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Old 11-18-2011, 12:52 PM
 
Location: Earth
1,480 posts, read 2,950,689 times
Reputation: 1374

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Quote:
Originally Posted by mdcrim View Post
We can't even get a credit report on potential tenants anymore. We have to call a company who provides us a credit score and gives us a synopsis of a persons debts, delinquencies, etc.
The company I used to work for switched to a scoring system like this when I was there. It's not the credit score we would get, but a score that factors in credit along with the information from the application that we would enter in, like income. My opinion is that it reduces liability for discrimination when you take the decision making process away from the manager on site and automate it. I'm sure the lawyers love it, but in reality a little human judgement is better when it comes to finding good tenants - depending on the human of course.
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Old 11-18-2011, 01:57 PM
 
3,782 posts, read 4,689,878 times
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Quote:
Originally Posted by Eastern Roamer View Post
And do what? Is there a law that says a landlord has to run your credit report? The fee is to "process the application" however they see fit.

Eviction is a judgement on public record; I don't need to run your credit to see if you've been evicted (locally, anyway), nor do I need to run it to find out you've got a criminal record. An application could be stopped for any number of reasons before the credit gets pulled and they still have to pay someone to sit there all day answering phones, showing apartments, and taking applications, etc. So what if they "pocket your app fee"?
You can alot of things, depending on how important it is to you, how much aggravation you are willing to go through etc. You can sue for it back if the add said the fee was to be used for a credit check fee, or if it is called a credit check fee. You can file a claim for discrimination with HUD if you think the person didn't run your credit for this reason. You can file a complaint with the real estate comission if you think the person didn't take the fee in good faith.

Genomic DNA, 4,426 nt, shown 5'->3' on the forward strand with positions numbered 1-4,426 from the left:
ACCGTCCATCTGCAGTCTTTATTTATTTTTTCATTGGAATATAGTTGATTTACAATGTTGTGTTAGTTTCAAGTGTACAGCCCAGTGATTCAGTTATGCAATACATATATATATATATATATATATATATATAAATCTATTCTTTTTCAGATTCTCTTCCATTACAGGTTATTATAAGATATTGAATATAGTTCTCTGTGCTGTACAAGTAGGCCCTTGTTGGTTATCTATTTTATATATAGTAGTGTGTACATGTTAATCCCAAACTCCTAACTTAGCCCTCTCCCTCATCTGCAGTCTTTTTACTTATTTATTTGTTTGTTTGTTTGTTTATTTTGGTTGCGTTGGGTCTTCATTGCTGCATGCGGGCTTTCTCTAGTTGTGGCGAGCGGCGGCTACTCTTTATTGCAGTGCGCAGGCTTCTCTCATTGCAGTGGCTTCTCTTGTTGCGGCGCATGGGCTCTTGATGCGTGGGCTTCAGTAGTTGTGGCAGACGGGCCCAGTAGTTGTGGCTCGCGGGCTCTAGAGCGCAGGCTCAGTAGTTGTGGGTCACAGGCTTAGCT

Bottom line is if you think the person taking your fee isn't acting in good faith or falsely advertised what the fee is for there are plenty of avenues for getting it back or getting some kind of sanction against the scammer.
It is well known scame in NYC and other places for brokers to take app fees on non existant properties. It is also well known that many landlords and property managers take app fees when they have no intention of renting a unit, sometimes having already rented a unit.
Your post implies everyone should just lie down and take this, but I disagree.
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Old 11-18-2011, 02:09 PM
 
2,951 posts, read 2,198,712 times
Reputation: 2171
Quote:
Originally Posted by knorthrup20 View Post
If a landlord charges you to run a background and credit check, are they required to show you the results if you ask for them?


I understand we are living in precarious times but I wouldn't. I would wish you luck in your rental search and move on to the next applicant. You can go online to find out if a property is in foreclosure.
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Old 11-18-2011, 10:48 PM
 
Location: The not so Wild West
966 posts, read 1,684,125 times
Reputation: 1379
As a LL what I prefer to do is have the applicant pull their own credit report which they can do for free - or via the Trans Union service which is I think $25, then I can reduce or eliminate an application fee.

Also most important is either way this results in a self iniciated "soft inquiry" on their credit so it doesn't hurt their rating.

Yes, someone whit great photoshop skills and the right fonts and a LOT of free time could fake the reports - but if I suspect fraud I will either deny right then or go ahead an pull my own report.

As a legitimate LL, even of a single dwelling you can sign up for credit reporting access with many companies. The new laws require you to have a separate office (home office OK) that locks. A locking cabinet for records, and a shredder. I think that's all. The thing I don't like is you have to pay like $60 for an "inspection" fee to be authorized. So I use the other method.
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Old 11-19-2011, 08:01 AM
 
2,951 posts, read 2,198,712 times
Reputation: 2171
Quote:
Originally Posted by goodlife36 View Post
I understand we are living in precarious times but I wouldn't. I would wish you luck in your rental search and move on to the next applicant. You can go online to find out if a property is in foreclosure.
I misunderstood the question. Please disregard.
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Old 11-21-2011, 07:50 AM
 
Location: Earth
1,480 posts, read 2,950,689 times
Reputation: 1374
Quote:
Originally Posted by jdm2008 View Post
It is well known scame in NYC and other places for brokers to take app fees on non existant properties. It is also well known that many landlords and property managers take app fees when they have no intention of renting a unit, sometimes having already rented a unit.